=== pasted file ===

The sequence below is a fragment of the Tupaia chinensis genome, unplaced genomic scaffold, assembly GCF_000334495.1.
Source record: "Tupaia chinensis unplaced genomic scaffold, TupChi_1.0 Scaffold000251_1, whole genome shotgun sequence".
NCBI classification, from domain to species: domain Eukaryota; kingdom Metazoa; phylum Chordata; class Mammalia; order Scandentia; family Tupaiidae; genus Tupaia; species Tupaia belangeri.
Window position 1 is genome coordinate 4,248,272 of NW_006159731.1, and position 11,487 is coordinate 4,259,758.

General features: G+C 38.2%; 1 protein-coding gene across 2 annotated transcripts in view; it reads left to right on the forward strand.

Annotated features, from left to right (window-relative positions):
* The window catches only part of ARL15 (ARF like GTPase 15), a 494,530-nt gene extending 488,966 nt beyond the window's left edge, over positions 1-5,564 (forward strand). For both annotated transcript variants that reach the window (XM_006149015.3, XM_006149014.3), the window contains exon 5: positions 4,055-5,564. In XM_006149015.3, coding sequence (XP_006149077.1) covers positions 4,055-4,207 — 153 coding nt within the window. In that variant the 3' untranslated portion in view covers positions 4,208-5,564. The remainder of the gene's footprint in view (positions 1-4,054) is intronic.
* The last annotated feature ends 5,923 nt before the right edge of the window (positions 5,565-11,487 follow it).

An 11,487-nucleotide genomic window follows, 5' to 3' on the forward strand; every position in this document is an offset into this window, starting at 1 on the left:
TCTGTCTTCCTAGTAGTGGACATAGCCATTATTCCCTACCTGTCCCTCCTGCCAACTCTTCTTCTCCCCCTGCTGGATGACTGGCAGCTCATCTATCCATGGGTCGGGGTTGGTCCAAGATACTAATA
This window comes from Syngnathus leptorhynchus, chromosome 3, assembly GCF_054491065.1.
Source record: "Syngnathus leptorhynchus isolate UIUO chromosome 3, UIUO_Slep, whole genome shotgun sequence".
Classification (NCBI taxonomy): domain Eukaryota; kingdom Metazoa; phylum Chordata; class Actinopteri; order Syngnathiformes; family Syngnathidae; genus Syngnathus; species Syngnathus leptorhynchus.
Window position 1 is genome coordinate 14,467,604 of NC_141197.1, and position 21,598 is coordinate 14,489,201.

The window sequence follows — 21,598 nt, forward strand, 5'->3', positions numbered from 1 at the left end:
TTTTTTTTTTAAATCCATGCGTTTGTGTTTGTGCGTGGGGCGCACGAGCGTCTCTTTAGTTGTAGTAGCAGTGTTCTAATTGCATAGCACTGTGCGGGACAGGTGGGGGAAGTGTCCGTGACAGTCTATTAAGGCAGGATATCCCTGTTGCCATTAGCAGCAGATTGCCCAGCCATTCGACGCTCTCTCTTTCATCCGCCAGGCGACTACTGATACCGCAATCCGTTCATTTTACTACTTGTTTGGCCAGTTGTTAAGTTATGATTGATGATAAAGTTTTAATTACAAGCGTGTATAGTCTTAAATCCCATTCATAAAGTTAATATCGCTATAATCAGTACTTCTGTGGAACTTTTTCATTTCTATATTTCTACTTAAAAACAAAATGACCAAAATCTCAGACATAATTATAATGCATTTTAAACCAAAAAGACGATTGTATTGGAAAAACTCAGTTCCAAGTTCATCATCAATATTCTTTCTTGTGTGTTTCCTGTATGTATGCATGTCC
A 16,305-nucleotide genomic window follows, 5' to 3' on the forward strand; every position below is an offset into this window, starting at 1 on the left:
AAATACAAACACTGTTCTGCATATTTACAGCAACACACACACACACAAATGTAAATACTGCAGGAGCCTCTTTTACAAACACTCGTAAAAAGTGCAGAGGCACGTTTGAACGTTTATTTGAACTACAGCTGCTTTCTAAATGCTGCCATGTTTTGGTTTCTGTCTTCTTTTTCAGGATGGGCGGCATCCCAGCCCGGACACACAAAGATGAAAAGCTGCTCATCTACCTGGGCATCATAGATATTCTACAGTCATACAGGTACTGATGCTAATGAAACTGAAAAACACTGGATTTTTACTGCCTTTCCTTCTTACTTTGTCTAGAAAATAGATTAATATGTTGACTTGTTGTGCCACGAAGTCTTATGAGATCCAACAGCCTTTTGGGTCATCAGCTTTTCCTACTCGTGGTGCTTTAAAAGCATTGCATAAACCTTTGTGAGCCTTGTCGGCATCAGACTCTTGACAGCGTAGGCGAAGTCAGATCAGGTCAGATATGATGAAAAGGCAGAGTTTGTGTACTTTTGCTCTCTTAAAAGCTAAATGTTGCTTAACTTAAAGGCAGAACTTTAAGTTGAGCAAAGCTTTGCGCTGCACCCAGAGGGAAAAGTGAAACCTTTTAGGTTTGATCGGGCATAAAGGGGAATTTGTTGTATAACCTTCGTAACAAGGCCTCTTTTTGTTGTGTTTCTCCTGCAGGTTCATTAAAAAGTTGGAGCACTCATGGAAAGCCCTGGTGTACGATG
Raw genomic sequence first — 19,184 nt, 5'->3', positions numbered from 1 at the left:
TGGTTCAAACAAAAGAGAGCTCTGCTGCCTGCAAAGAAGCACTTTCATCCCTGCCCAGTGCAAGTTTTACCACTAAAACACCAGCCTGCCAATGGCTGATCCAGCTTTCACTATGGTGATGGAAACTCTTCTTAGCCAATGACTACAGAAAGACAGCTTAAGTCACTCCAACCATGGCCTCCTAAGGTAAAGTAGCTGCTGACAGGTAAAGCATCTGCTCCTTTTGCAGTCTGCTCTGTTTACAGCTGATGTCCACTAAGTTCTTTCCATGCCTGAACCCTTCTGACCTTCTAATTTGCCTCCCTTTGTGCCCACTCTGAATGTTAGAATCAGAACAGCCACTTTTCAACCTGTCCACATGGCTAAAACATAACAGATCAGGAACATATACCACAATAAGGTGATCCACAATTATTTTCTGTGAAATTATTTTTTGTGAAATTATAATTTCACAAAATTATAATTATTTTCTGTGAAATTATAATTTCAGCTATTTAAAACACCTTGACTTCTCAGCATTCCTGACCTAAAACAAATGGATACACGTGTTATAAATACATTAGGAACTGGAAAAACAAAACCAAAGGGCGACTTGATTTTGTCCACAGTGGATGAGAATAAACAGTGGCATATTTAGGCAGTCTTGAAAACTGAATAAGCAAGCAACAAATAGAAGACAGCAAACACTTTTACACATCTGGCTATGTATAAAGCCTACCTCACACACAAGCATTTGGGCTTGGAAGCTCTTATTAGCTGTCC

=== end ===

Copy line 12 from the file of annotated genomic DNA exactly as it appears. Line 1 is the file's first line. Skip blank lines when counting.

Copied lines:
Source record: "Syngnathus leptorhynchus isolate UIUO chromosome 3, UIUO_Slep, whole genome shotgun sequence".